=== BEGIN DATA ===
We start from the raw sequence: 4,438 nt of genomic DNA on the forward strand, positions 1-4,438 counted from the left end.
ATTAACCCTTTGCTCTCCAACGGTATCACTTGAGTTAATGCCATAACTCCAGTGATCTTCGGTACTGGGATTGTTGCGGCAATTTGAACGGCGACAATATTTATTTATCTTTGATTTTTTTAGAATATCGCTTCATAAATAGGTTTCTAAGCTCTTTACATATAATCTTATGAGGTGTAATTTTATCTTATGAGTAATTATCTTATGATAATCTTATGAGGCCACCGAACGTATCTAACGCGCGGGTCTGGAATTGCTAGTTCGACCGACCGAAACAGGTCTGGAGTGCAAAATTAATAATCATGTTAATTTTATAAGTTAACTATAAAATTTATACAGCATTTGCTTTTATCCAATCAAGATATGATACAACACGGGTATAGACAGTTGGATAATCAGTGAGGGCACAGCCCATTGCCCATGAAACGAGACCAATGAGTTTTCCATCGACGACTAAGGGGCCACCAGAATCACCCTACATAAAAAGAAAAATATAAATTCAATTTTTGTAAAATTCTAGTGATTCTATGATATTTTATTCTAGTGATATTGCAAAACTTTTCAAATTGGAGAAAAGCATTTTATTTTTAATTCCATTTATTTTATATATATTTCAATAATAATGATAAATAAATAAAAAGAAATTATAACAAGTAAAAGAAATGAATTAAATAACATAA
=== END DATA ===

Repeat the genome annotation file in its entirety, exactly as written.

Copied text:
We start from the raw sequence: 4,438 nt of genomic DNA on the forward strand, positions 1-4,438 counted from the left end.
ATTAACCCTTTGCTCTCCAACGGTATCACTTGAGTTAATGCCATAACTCCAGTGATCTTCGGTACTGGGATTGTTGCGGCAATTTGAACGGCGACAATATTTATTTATCTTTGATTTTTTTAGAATATCGCTTCATAAATAGGTTTCTAAGCTCTTTACATATAATCTTATGAGGTGTAATTTTATCTTATGAGTAATTATCTTATGATAATCTTATGAGGCCACCGAACGTATCTAACGCGCGGGTCTGGAATTGCTAGTTCGACCGACCGAAACAGGTCTGGAGTGCAAAATTAATAATCATGTTAATTTTATAAGTTAACTATAAAATTTATACAGCATTTGCTTTTATCCAATCAAGATATGATACAACACGGGTATAGACAGTTGGATAATCAGTGAGGGCACAGCCCATTGCCCATGAAACGAGACCAATGAGTTTTCCATCGACGACTAAGGGGCCACCAGAATCACCCTACATAAAAAGAAAAATATAAATTCAATTTTTGTAAAATTCTAGTGATTCTATGATATTTTATTCTAGTGATATTGCAAAACTTTTCAAATTGGAGAAAAGCATTTTATTTTTAATTCCATTTATTTTATATATATTTCAATAATAATGATAAATAAATAAAAAGAAATTATAACAAGTAAAAGAAATGAATTAAATAACATAA